Attendance doubles at 2008 Rotary-UN Day Youth Program
Herrera describes RYLA's Leadership Through Adventure program to participants of the Youth Program at Rotary International Day at the United Nations. Rotary Images/Alyce Henson
Thomas Betjeman, a 1998 Rotary Youth Exchange student, gained a new focus for his life during his year living with host families in Chile.
Betjeman shared his experiences, which eventually led to his joining the Peace Corps and applying to medical school, with more than 650 youth who attended the Youth Program during Rotary International Day at the United Nations in New York City on 8 November.
Organized by Helen B. Reisler, alternate RI representative to the UN and past district governor, the program had twice the attendance of last year's event, and featured more than 20 speakers, mostly youth from Interact, Rotaract, RYLA, and Rotary Youth Exchange. Speakers encouraged the audience to get involved with Rotary youth programs.
Betjeman said after his year as an exchange student, he returned to the United States with a commitment to helping people in developing countries. He joined the Peace Corps after college and later worked on a project to eliminate Guinea worm disease in Mali. He is applying to medical school and intends to work in the field of international health.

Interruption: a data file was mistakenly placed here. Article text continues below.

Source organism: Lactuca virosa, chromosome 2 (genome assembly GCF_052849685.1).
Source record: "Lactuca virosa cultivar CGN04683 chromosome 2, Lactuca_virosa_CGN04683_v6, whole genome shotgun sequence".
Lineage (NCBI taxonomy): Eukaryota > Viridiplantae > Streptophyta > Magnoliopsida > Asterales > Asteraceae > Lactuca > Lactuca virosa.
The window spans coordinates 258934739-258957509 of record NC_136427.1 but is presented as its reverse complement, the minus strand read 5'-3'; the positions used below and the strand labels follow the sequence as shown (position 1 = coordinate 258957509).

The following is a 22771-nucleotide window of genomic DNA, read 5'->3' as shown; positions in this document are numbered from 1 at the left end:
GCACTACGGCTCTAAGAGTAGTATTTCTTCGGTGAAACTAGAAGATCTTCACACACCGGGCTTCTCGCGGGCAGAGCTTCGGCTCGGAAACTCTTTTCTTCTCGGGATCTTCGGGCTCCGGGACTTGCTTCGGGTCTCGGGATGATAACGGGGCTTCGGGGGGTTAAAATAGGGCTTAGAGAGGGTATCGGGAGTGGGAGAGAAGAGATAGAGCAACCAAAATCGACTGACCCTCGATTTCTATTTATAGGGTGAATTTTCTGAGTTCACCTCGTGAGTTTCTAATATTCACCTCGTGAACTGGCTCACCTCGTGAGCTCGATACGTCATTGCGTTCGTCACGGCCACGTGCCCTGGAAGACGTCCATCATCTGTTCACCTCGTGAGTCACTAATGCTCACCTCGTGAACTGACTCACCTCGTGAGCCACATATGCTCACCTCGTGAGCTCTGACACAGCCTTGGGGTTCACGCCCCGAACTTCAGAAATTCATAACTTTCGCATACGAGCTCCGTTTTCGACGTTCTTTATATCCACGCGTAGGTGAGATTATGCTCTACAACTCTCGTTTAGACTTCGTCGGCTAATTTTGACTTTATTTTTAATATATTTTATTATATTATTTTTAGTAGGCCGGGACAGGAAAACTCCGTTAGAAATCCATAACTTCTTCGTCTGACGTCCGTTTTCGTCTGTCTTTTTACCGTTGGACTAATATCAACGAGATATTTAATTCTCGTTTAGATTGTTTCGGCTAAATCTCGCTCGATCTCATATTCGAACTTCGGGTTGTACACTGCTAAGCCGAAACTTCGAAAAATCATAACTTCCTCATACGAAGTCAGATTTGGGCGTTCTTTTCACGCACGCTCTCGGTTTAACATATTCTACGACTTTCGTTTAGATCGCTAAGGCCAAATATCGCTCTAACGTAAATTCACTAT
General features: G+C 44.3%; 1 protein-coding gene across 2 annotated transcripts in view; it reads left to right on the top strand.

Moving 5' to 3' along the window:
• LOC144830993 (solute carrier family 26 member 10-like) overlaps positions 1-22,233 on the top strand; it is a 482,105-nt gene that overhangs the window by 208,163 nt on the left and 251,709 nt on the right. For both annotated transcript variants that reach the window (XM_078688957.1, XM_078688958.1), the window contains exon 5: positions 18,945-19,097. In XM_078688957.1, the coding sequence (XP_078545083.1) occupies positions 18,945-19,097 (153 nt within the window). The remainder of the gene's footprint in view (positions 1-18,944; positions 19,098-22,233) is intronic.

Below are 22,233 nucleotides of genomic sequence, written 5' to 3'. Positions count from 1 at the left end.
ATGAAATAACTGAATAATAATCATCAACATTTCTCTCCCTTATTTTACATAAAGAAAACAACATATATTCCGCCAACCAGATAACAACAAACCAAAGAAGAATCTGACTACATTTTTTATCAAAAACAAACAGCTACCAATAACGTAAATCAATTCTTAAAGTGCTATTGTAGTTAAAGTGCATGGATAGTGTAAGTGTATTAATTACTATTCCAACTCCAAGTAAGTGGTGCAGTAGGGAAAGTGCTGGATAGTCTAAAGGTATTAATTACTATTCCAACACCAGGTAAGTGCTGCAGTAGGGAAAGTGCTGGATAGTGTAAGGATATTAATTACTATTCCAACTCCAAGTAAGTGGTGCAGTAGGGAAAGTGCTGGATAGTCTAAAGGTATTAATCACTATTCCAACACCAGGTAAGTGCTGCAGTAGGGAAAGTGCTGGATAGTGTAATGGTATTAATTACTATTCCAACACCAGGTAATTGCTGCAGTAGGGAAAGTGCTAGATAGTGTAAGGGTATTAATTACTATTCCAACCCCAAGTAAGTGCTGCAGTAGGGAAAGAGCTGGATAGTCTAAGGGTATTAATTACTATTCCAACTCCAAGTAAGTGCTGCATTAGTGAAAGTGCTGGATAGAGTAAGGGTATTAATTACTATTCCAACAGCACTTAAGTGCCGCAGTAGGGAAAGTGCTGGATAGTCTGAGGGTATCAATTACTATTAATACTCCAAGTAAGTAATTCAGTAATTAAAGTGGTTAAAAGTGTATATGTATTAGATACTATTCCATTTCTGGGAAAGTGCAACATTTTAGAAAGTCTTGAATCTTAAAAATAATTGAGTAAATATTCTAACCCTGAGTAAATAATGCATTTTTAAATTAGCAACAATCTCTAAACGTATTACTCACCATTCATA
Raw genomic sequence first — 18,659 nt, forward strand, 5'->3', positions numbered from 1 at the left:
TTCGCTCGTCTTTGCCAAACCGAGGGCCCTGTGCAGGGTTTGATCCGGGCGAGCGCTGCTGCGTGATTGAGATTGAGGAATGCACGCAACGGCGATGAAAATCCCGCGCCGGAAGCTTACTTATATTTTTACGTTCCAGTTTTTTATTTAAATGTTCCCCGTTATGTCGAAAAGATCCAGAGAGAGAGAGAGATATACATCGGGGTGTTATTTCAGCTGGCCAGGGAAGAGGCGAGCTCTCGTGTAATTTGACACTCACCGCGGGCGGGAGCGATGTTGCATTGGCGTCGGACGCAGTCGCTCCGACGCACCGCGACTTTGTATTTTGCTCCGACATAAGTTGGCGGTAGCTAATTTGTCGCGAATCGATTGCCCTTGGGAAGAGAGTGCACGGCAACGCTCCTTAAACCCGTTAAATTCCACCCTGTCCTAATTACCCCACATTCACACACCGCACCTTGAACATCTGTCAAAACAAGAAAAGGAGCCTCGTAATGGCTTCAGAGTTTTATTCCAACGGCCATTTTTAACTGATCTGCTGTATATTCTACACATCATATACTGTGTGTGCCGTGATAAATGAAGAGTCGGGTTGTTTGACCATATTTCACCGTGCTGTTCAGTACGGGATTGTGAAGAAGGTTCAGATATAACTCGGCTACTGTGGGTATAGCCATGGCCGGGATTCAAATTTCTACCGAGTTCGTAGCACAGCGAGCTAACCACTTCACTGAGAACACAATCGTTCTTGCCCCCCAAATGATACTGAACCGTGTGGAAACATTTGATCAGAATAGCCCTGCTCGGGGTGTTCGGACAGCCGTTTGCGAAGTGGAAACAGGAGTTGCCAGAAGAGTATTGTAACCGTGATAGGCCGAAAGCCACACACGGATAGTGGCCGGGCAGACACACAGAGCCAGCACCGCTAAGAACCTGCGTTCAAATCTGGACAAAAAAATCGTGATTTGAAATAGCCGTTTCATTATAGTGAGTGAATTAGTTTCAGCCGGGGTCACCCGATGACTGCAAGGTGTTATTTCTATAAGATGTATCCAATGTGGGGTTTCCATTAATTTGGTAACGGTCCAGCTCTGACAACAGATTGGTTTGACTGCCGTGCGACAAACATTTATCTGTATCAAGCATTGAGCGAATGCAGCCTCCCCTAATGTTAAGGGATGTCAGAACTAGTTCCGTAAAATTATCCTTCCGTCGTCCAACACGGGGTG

“This is your chance to find yourself,” Betjeman said of Rotary Youth Exchange opportunities.
Jacqueline Law, president of the Rotaract Club of Vassar College in Poughkeepsie , New York , USA, spoke about the Vassar Uganda Project, which seeks to bring sustainable health care to Uganda’s most vulnerable populations. The premed student volunteers traveled to Uganda twice this year to bring medical supplies and services to people in need.
"When I was [volunteering] in Kaberamaido [Uganda], a man told me that perhaps the greatest thing we had given the people was hope,” Law said. “Hope, he said, was the most powerful medicine.”
Taking it up a notch
Omar Herrera spoke about his experiences with both Interact and RYLA. The Rotaractor and freshman at Lynn University in Boca Raton, Florida, was also a member of the Interact Club of Ossining, New York, for four years.
Herrera described a RYLA Leadership Through Adventure program, which uses activities such as hiking, rock climbing, and caving to develop leadership skills, build teamwork, and teach risk-taking.
“Instead of regular youth leadership conferences, where the participants sit and talk, we took it up a notch,” Herrera said.
The youth program also featured headliners Tom Henderson, founder and CEO of ShelterBox, and Drew Persons from The Sold Project, which seeks to raise awareness about and eliminate child trafficking.
Many of the youth found the program inspiring and motivating.
“I learned that we do have to get involved, more than we already are,” said Evan Merrill, 13, a high school freshman and Interactor from Naugatuck, Connecticut, USA. His sister, Anna, 16, added that she was particularly impressed with ShelterBox.
At the conclusion of the program, RI President Dong Kurn Lee told the youth: “You know now how much there is to be done. Now is the time to make service a part of your life -- to begin to put Service Above Self.”